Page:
Big Wheel Keep on Turning
By Mary J. Loftus
When the New York Times needed someone to write about a crime spree at Waffle House restaurants, a black church that came into ownership of a KKK memorabilia store, and the purported publication of the original Coca-Cola formula, it was Emory Wheel alumnus Robbie Brown 07C, regional news assistant in the Times’s Atlanta bureau, who got the scoop.
“The recipe spread across the Internet, republished everywhere from CNN to Al Jazeera,” Brown wrote of the soft-drink frenzy. “A television show in Australia made its own Coke on air. Brewers in the United States swapped tips on finding the best sources for key ingredients like coriander oil and citric acid.”
“That was a fun story because it had an Emory link,” says Brown, whose work base is not very far from the DUC offices where he honed his skills. “Crazy as it sounds, working at the college paper was the best possible training for my New York Times job. We worked ungodly hours and made lots of mistakes. But we had real pride about creating the newspaper on our own, as a small group of students who learned as we went.”
Wheel alumni are showing up at some of the most prestigious addresses in the Fourth Estate, including the NFL beat, the New York Times, the Wall Street Journal, CNN, and the BBC, and have been making their mark as award-winning political and investigative reporters (including Frank Main 86C, who recently received the Pulitzer for local reporting).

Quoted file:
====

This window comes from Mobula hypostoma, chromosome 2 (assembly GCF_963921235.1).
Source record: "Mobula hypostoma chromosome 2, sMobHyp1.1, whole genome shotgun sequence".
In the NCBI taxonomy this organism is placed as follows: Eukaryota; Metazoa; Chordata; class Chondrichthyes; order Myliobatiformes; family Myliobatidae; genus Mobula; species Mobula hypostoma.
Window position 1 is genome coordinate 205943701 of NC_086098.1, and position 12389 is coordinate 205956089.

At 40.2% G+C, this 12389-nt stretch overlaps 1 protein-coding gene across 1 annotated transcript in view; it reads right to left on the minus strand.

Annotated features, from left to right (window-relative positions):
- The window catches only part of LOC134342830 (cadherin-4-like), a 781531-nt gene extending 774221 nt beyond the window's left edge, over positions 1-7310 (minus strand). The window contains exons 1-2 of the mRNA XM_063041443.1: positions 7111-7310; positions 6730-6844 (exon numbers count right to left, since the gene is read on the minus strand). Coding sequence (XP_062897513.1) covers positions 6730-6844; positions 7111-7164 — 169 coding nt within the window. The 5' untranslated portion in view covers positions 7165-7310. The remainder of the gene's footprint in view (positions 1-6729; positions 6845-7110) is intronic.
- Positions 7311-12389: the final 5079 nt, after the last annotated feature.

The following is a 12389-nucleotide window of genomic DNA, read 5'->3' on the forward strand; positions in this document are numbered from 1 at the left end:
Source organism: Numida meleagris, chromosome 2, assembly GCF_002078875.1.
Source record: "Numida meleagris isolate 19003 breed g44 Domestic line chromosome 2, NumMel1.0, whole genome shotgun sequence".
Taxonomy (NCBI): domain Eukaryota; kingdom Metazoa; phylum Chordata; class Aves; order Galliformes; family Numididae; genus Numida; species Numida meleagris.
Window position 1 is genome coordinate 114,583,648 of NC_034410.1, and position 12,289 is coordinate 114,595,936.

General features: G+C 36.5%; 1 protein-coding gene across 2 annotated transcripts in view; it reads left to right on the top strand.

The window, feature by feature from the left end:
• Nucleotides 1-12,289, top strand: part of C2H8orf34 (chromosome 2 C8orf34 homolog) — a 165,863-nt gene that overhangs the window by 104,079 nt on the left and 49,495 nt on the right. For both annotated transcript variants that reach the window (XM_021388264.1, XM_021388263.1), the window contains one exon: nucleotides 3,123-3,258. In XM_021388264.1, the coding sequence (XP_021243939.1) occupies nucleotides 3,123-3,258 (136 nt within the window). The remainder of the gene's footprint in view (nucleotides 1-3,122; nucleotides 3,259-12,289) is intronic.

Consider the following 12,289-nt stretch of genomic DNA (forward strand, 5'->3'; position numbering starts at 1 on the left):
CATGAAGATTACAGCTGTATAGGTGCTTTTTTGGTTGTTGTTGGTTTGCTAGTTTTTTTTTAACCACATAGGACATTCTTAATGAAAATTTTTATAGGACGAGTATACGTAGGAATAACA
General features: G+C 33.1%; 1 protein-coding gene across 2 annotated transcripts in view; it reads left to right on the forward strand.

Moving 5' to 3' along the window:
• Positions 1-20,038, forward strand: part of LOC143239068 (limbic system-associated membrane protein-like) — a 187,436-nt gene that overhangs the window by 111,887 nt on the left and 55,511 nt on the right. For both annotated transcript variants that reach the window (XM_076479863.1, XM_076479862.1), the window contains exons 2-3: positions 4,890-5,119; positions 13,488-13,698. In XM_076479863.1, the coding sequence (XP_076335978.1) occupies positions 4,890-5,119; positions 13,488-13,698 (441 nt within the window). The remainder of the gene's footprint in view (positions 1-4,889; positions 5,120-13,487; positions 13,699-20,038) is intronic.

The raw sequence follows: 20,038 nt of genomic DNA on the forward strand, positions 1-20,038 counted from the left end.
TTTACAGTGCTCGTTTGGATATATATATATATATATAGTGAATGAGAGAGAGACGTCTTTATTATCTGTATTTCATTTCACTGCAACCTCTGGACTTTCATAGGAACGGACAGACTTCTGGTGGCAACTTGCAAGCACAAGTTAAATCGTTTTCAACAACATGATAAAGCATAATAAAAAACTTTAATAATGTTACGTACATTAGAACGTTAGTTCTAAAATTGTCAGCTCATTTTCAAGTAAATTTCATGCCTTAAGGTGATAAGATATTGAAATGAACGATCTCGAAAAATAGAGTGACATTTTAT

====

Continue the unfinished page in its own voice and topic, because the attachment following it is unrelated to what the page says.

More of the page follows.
“We’ve been at the cutting edge in terms of giving students a broad-based background that educates them in storytelling across multiple media,” says Sheila Tefft, senior lecturer in Emory’s journalism program and a former correspondent and bureau chief for the Christian Science Monitor in Beijing, Bangkok, and New Delhi.
The program, which falls under the Creative Writing Department, has about sixty student comajors and minors. It requires four hundred hours of internship, which is high for journalism schools, says Tefft, and usually means that “two internships is the rule rather than the exception, often in different media. A number of our students have parlayed internships into full-time jobs.”
And yes, lots of Emory's journalism students gain their first writing experience at the Wheel, she says, or enter the program after writing for the Wheel.
Contrary to college journalism’s reputation as a springboard to law school, says Reid Epstein 01C, of Politico, “there are a ton of people from the Wheel that are doing big things in journalism.”
Epstein, editor of the Wheel while at Emory, also has a master’s in journalism from Columbia. He’s now a national political reporter at Politico covering Mitt Romney. Previously, Epstein covered politics on Long Island and New York for Newsday, and crime and local politics at the Milwaukee Journal Sentinel. His newspaper career began at his hometown paper, the Peoria (Ill.) Journal Star, where he started out delivering the paper and ended up an intern.